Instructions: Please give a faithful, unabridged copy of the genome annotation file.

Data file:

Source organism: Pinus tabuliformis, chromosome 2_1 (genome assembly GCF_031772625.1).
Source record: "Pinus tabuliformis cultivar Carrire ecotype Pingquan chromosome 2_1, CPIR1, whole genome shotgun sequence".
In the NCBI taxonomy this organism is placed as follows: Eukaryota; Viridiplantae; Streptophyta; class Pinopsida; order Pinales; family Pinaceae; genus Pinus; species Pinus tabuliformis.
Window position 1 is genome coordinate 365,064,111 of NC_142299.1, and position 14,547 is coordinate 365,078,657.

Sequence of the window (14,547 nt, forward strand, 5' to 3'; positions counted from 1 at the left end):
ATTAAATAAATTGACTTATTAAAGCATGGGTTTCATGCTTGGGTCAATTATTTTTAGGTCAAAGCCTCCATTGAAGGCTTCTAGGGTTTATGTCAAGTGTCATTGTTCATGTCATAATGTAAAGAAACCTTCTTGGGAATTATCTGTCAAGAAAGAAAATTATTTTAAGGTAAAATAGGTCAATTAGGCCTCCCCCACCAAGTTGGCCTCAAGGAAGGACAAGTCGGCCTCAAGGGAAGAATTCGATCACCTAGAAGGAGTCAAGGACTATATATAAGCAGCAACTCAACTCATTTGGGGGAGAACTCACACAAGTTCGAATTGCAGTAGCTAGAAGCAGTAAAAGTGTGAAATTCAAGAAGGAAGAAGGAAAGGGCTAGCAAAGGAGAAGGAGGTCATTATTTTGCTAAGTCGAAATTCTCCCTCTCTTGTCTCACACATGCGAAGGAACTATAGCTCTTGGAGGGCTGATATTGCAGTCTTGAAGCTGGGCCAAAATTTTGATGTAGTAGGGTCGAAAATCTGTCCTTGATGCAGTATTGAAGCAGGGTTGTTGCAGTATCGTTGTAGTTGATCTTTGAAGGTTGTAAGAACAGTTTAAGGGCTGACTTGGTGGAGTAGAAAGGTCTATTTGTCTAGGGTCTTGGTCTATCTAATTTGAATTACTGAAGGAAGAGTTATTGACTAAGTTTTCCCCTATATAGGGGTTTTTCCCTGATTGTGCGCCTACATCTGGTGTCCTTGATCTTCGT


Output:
Source organism: Pinus tabuliformis, chromosome 2_1 (genome assembly GCF_031772625.1).
Source record: "Pinus tabuliformis cultivar Carrire ecotype Pingquan chromosome 2_1, CPIR1, whole genome shotgun sequence".
In the NCBI taxonomy this organism is placed as follows: Eukaryota; Viridiplantae; Streptophyta; class Pinopsida; order Pinales; family Pinaceae; genus Pinus; species Pinus tabuliformis.
Window position 1 is genome coordinate 365,064,111 of NC_142299.1, and position 14,547 is coordinate 365,078,657.

Sequence of the window (14,547 nt, forward strand, 5' to 3'; positions counted from 1 at the left end):
ATTAAATAAATTGACTTATTAAAGCATGGGTTTCATGCTTGGGTCAATTATTTTTAGGTCAAAGCCTCCATTGAAGGCTTCTAGGGTTTATGTCAAGTGTCATTGTTCATGTCATAATGTAAAGAAACCTTCTTGGGAATTATCTGTCAAGAAAGAAAATTATTTTAAGGTAAAATAGGTCAATTAGGCCTCCCCCACCAAGTTGGCCTCAAGGAAGGACAAGTCGGCCTCAAGGGAAGAATTCGATCACCTAGAAGGAGTCAAGGACTATATATAAGCAGCAACTCAACTCATTTGGGGGAGAACTCACACAAGTTCGAATTGCAGTAGCTAGAAGCAGTAAAAGTGTGAAATTCAAGAAGGAAGAAGGAAAGGGCTAGCAAAGGAGAAGGAGGTCATTATTTTGCTAAGTCGAAATTCTCCCTCTCTTGTCTCACACATGCGAAGGAACTATAGCTCTTGGAGGGCTGATATTGCAGTCTTGAAGCTGGGCCAAAATTTTGATGTAGTAGGGTCGAAAATCTGTCCTTGATGCAGTATTGAAGCAGGGTTGTTGCAGTATCGTTGTAGTTGATCTTTGAAGGTTGTAAGAACAGTTTAAGGGCTGACTTGGTGGAGTAGAAAGGTCTATTTGTCTAGGGTCTTGGTCTATCTAATTTGAATTACTGAAGGAAGAGTTATTGACTAAGTTTTCCCCTATATAGGGGTTTTTCCCTGATTGTGCGCCTACATCTGGTGTCCTTGATCTTCGT